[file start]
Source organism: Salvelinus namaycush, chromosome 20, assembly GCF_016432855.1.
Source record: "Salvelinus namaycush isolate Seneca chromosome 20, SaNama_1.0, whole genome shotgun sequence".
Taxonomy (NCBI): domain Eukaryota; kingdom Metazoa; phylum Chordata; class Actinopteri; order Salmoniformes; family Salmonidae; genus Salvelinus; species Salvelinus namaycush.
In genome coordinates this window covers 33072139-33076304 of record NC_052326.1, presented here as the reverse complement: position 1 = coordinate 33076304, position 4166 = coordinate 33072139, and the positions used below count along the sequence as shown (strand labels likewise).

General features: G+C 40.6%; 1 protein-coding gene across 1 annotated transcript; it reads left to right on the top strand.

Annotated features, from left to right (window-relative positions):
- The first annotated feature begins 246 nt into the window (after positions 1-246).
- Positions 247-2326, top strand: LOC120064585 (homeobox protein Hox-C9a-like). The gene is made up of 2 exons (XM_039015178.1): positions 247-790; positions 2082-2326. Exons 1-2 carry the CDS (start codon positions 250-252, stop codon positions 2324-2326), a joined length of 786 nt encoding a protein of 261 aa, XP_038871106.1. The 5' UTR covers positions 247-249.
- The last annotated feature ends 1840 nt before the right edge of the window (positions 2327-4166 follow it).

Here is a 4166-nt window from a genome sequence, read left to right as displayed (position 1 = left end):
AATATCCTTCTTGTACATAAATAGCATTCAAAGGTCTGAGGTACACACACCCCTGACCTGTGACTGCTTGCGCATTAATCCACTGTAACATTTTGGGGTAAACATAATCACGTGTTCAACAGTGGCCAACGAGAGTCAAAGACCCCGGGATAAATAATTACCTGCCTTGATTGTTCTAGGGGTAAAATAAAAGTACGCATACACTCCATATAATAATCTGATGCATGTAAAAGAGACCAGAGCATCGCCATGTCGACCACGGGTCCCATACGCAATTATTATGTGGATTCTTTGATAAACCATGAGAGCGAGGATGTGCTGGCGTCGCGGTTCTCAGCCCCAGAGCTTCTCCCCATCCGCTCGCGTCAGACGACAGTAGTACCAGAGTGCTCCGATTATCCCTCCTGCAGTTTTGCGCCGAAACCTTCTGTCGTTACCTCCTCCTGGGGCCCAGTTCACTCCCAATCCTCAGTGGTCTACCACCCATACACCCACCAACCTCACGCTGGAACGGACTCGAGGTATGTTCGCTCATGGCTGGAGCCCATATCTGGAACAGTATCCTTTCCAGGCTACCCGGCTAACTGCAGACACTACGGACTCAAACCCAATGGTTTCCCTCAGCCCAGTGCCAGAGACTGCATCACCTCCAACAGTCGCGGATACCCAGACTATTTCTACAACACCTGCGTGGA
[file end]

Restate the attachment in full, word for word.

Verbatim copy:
Source organism: Salvelinus namaycush, chromosome 20, assembly GCF_016432855.1.
Source record: "Salvelinus namaycush isolate Seneca chromosome 20, SaNama_1.0, whole genome shotgun sequence".
Taxonomy (NCBI): domain Eukaryota; kingdom Metazoa; phylum Chordata; class Actinopteri; order Salmoniformes; family Salmonidae; genus Salvelinus; species Salvelinus namaycush.
In genome coordinates this window covers 33072139-33076304 of record NC_052326.1, presented here as the reverse complement: position 1 = coordinate 33076304, position 4166 = coordinate 33072139, and the positions used below count along the sequence as shown (strand labels likewise).

General features: G+C 40.6%; 1 protein-coding gene across 1 annotated transcript; it reads left to right on the top strand.

Annotated features, from left to right (window-relative positions):
- The first annotated feature begins 246 nt into the window (after positions 1-246).
- Positions 247-2326, top strand: LOC120064585 (homeobox protein Hox-C9a-like). The gene is made up of 2 exons (XM_039015178.1): positions 247-790; positions 2082-2326. Exons 1-2 carry the CDS (start codon positions 250-252, stop codon positions 2324-2326), a joined length of 786 nt encoding a protein of 261 aa, XP_038871106.1. The 5' UTR covers positions 247-249.
- The last annotated feature ends 1840 nt before the right edge of the window (positions 2327-4166 follow it).

Here is a 4166-nt window from a genome sequence, read left to right as displayed (position 1 = left end):
AATATCCTTCTTGTACATAAATAGCATTCAAAGGTCTGAGGTACACACACCCCTGACCTGTGACTGCTTGCGCATTAATCCACTGTAACATTTTGGGGTAAACATAATCACGTGTTCAACAGTGGCCAACGAGAGTCAAAGACCCCGGGATAAATAATTACCTGCCTTGATTGTTCTAGGGGTAAAATAAAAGTACGCATACACTCCATATAATAATCTGATGCATGTAAAAGAGACCAGAGCATCGCCATGTCGACCACGGGTCCCATACGCAATTATTATGTGGATTCTTTGATAAACCATGAGAGCGAGGATGTGCTGGCGTCGCGGTTCTCAGCCCCAGAGCTTCTCCCCATCCGCTCGCGTCAGACGACAGTAGTACCAGAGTGCTCCGATTATCCCTCCTGCAGTTTTGCGCCGAAACCTTCTGTCGTTACCTCCTCCTGGGGCCCAGTTCACTCCCAATCCTCAGTGGTCTACCACCCATACACCCACCAACCTCACGCTGGAACGGACTCGAGGTATGTTCGCTCATGGCTGGAGCCCATATCTGGAACAGTATCCTTTCCAGGCTACCCGGCTAACTGCAGACACTACGGACTCAAACCCAATGGTTTCCCTCAGCCCAGTGCCAGAGACTGCATCACCTCCAACAGTCGCGGATACCCAGACTATTTCTACAACACCTGCGTGGA